David Hockney, Afternoon Swimming, 1979. Editions London.
Instantly recognisable, David Hockney’s swimming pools are widely identified as the artist’s most famous motif. Embodying his fascination with the hedonism of post-war America, swimming pools have also served as a metaphorical springboard into an extended investigation spanning decades of Hockney’s career: the formal challenge of representing water. Led by the iconic Afternoon Swimming (1979), Phillips’ upcoming David Hockney sale features some of the artist’s most notable swimming pool prints, including Lithographic Water Made of Lines (1978) and Pool Made with Paper Blue Ink for Book, from Paper Pools (1980).
David Hockney, Lithographic Water Made of Lines, 1978. Editions London.
It is an interesting formal problem; it is a formal problem to represent water, to describe water, because it can be anything. It can be any colour and it has no set visual description.
– David Hockney
Swimming pools became a staple of Hockney’s oeuvre early in his career. Flying into Los Angeles for the first time in 1963, Hockney looked out of the airplane window and was immediately captivated by the striking blues of the countless swimming pools scattered across the city below. Following a move to this “promised land” in 1964, Hockney visually defined Los Angeles through his celebrated pool paintings, including A Bigger Splash (1967) which currently resides in Tate Britain’s permanent collection.
Hockney’s pool paintings of the 1960s exemplify his initial approaches to rendering water, executed almost exclusively in acrylic paint. Yet, in 1978, he embarked on an intense period of experimentation, encouraged by his close friend and master printmaker, Kenneth Tyler. While staying with Tyler in New York, Hockney began a series of several editions of swimming pool lithographs while also working on his Paper Pools – unique works made of dyed paper pulp which resulted in a cross between painting, printmaking, and paper making. Engaging with a concern that has occupied artists throughout history, Hockney’s lithographs from this period focus on the formal challenge of representing water.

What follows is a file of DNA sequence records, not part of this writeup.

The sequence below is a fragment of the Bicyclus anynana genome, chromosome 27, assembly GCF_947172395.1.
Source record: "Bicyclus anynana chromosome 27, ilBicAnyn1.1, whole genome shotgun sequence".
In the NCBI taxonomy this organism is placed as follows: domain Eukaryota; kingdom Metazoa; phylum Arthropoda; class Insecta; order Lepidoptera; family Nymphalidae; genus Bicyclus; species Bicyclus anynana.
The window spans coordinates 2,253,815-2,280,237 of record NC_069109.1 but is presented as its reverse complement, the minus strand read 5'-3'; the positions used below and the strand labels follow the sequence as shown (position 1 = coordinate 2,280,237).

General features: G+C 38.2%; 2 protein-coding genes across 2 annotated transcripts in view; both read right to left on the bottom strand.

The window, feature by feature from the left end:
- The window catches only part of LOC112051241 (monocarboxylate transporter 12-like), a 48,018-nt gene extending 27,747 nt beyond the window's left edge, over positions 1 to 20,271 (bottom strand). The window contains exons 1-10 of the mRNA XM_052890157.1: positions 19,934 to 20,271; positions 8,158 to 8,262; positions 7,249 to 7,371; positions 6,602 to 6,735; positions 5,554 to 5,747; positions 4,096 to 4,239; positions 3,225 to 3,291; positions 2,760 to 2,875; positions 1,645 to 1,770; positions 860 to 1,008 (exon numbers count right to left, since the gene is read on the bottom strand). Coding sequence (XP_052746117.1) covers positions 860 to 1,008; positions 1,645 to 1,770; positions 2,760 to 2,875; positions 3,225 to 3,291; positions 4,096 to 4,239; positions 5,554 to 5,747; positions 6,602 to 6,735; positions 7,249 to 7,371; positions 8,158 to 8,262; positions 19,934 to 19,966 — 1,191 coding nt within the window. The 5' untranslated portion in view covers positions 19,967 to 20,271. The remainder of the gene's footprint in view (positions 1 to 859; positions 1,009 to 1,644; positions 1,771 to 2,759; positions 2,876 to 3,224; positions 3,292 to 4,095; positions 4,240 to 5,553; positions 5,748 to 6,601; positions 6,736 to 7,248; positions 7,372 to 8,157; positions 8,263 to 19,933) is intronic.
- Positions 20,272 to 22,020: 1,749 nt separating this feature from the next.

Kenneth Tyler resting on the diving board of his swimming pool. Photo: © Lindsay Green.
Ken [Tyler] had a swimming pool in the garden… I kept looking at the swimming pool… it is a wonderful subject – water, the light on the water… every time you see it, it takes on a different character. You look at the surface, you look below it, you look through it, every day it looks different
– David Hockney
Lithographic Water Made of Lines is one of eleven editions of lithographic prints that Hockney produced of the same scene between 1978 and 1980. Printing from a single aluminium plate, Hockney here concentrates on the individual graphic lines and shapes that portray both the depth and movement of the pool. While other editions in this series use various washes to capture the everchanging light conditions, this example focuses solely on depicting the water’s characteristics. The graphic marks utilized in Lithographic Water Made of Lines continued to inform Hockney’s approach to depicting water and are again visible in Pool Made with Paper Blue Ink for Book, from Paper Pools. As with his earlier swimming pool lithographs, the stillness of the protruding diving board here contrasts with the dynamic blue gestures that make up the heavily marked surface of the pool below. Created to accompany a publication on the Paper Pools series, Pool Made with Paper Blue Ink for Book, from Paper Pools emphasizes the interconnected nature of Hockney’s swimming pool images, despite the varied media he was using.
David Hockney, Paper Blue Ink for Book, from Paper Pools, 1980. Editions London.
The fluid marks that Hockney frequently used to evoke the movement of water also pay homage to Henri Matisse’s earlier iteration of the same subject: The Swimming Pool (1952). The influence of Matisse is also clearly visible in the figures included in Hockney’s large-scale lithograph, Afternoon Swimming. The flat and simplistic qualities of Matisse’s paper cut-out swimmers are replicated in Hockney’s three figures, whose limbs mirror the undulations of the water and further add to the dynamism of the work. Incorporating an iconic Hockney splash as well as a vibrant inflatable in the foreground, Afternoon Swimming evokes the hedonism and jubilance of the artist’s earlier sun-drenched pool paintings.
I believe that the problem of how to depict something is… an interesting one and it’s a permanent one; there is no solution to it. There are a thousand and one ways you can go about it. There is no set rule.
– David Hockney
Attesting to the fruitful and longstanding creative relationship between David Hockney and Ken Tyler, Lithographic Water Made of Lines, Afternoon Swimming and Pool Made with Paper Blue Ink for Book, from Paper Pools were all printed by Tyler Graphics Ltd. However, Hockney’s fascination with depicting water extended well beyond the studio. By 1978, Hockney had painted bold blue arcs on the bottom of his own backyard pool, and the same comma-like shapes still decorate the historic Hollywood Roosevelt hotel’s swimming pool, which Hockney painted one sunny LA morning in 1988. When someone dived in and disturbed the water, “all the commas seemed to come to life, weaving and dancing and shimmering,” according to an article in the Los Angeles Times. Hockney’s iconic treatment of water was further immortalized in yet another medium in 1988, when he collaborated with the German homeware conglomerate Vorwerk to produce Swimming Pool Carpet from the Arterior Collection in machine-woven wool.
David Hockney, Swimming Pool carpet from the Arterior Collection, 1988. Editions London.